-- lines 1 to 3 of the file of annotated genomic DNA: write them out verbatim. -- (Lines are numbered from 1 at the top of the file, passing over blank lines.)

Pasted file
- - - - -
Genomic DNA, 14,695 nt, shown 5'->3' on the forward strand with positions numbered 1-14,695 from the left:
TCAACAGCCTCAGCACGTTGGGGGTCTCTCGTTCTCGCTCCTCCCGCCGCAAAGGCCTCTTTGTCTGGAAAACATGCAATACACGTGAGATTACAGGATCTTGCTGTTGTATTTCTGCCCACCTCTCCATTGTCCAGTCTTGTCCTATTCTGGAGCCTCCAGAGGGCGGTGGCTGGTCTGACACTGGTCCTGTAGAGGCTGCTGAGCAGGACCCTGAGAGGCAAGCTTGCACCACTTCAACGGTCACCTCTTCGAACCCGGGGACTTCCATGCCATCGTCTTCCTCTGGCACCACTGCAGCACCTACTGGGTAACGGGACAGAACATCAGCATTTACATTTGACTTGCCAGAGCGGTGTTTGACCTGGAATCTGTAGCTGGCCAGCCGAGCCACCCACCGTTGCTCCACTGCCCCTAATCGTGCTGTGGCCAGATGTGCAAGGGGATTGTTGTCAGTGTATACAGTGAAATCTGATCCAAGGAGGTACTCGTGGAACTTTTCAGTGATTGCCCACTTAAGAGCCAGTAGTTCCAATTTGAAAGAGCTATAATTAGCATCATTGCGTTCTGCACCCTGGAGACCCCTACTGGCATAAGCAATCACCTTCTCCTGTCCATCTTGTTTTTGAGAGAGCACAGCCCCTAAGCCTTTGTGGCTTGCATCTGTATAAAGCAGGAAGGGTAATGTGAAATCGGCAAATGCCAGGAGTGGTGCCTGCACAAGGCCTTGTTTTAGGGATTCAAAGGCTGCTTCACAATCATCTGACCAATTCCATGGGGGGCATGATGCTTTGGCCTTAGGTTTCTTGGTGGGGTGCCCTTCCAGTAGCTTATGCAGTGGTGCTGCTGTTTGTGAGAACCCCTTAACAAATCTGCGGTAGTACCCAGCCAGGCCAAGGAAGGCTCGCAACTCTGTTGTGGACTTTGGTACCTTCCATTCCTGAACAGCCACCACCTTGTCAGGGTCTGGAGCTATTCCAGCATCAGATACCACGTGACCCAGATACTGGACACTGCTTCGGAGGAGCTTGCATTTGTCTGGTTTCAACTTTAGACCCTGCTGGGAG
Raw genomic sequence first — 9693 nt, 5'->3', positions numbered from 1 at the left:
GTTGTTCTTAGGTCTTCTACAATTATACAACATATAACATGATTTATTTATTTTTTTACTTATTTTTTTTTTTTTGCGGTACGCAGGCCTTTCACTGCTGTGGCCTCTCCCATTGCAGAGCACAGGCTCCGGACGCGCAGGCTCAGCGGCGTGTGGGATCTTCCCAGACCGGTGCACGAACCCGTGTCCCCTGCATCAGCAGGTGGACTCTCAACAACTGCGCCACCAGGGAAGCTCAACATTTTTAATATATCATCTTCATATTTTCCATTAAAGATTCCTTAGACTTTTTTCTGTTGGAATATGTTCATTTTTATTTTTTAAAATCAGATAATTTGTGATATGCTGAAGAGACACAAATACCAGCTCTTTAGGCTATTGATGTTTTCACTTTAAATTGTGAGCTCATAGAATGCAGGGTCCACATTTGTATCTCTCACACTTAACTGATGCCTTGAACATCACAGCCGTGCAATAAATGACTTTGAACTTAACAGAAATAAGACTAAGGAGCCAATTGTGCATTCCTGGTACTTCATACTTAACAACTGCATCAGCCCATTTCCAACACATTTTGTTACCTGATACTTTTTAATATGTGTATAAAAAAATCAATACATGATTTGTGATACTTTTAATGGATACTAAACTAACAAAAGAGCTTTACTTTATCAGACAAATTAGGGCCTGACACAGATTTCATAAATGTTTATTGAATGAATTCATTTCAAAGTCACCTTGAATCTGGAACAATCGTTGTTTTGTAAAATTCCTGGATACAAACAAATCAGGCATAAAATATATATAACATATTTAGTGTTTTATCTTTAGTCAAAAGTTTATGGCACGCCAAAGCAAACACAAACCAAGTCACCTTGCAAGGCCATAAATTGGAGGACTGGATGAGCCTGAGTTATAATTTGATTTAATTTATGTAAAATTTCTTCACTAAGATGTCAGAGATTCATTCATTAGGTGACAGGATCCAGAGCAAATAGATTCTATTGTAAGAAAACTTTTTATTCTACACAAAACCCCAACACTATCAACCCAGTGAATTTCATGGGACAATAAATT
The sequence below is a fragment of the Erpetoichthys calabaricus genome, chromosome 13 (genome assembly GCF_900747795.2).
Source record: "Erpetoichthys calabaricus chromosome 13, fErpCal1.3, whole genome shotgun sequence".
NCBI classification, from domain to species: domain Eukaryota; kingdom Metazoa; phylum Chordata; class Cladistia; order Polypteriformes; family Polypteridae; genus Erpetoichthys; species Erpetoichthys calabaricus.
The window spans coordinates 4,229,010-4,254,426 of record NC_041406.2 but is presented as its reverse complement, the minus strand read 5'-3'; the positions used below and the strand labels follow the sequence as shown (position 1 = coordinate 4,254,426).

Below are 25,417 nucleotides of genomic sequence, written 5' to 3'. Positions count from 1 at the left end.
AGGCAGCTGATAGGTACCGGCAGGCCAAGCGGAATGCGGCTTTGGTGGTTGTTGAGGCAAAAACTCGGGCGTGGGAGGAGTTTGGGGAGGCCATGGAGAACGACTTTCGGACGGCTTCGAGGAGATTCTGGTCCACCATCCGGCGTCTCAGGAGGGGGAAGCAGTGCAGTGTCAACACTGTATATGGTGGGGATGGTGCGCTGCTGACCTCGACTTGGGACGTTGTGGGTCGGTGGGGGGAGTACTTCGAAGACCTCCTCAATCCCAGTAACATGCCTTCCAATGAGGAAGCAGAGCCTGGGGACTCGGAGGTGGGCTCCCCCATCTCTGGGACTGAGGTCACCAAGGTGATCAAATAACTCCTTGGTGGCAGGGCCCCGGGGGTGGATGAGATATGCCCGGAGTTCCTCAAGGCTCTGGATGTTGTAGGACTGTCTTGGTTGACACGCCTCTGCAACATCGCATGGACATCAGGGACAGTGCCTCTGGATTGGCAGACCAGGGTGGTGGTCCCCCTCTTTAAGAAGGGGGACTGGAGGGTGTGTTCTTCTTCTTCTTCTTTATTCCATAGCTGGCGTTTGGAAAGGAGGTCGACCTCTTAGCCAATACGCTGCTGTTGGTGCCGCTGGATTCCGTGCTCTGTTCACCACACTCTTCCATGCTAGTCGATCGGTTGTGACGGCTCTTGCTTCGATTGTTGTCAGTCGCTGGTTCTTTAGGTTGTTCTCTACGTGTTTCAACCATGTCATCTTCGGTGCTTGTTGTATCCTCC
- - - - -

Genomic DNA, 14,695 nt, shown 5'->3' on the forward strand with positions numbered 1-14,695 from the left:
TCAACAGCCTCAGCACGTTGGGGGTCTCTCGTTCTCGCTCCTCCCGCCGCAAAGGCCTCTTTGTCTGGAAAACATGCAATACACGTGAGATTACAGGATCTTGCTGTTGTATTTCTGCCCACCTCTCCATTGTCCAGTCTTGTCCTATTCTGGAGCCTCCAGAGGGCGGTGGCTGGTCTGACACTGGTCCTGTAGAGGCTGCTGAGCAGGACCCTGAGAGGCAAGCTTGCACCACTTCAACGGTCACCTCTTCGAACCCGGGGACTTCCATGCCATCGTCTTCCTCTGGCACCACTGCAGCACCTACTGGGTAACGGGACAGAACATCAGCATTTACATTTGACTTGCCAGAGCGGTGTTTGACCTGGAATCTGTAGCTGGCCAGCCGAGCCACCCACCGTTGCTCCACTGCCCCTAATCGTGCTGTGGCCAGATGTGCAAGGGGATTGTTGTCAGTGTATACAGTGAAATCTGATCCAAGGAGGTACTCGTGGAACTTTTCAGTGATTGCCCACTTAAGAGCCAGTAGTTCCAATTTGAAAGAGCTATAATTAGCATCATTGCGTTCTGCACCCTGGAGACCCCTACTGGCATAAGCAATCACCTTCTCCTGTCCATCTTGTTTTTGAGAGAGCACAGCCCCTAAGCCTTTGTGGCTTGCATCTGTATAAAGCAGGAAGGGTAATGTGAAATCGGCAAATGCCAGGAGTGGTGCCTGCACAAGGCCTTGTTTTAGGGATTCAAAGGCTGCTTCACAATCATCTGACCAATTCCATGGGGGGCATGATGCTTTGGCCTTAGGTTTCTTGGTGGGGTGCCCTTCCAGTAGCTTATGCAGTGGTGCTGCTGTTTGTGAGAACCCCTTAACAAATCTGCGGTAGTACCCAGCCAGGCCAAGGAAGGCTCGCAACTCTGTTGTGGACTTTGGTACCTTCCATTCCTGAACAGCCACCACCTTGTCAGGGTCTGGAGCTATTCCAGCATCAGATACCACGTGACCCAGATACTGGACACTGCTTCGGAGGAGCTTGCATTTGTCTGGTTTCAACTTTAGACCCTGCTGGGAG
Raw genomic sequence first — 9693 nt, 5'->3', positions numbered from 1 at the left: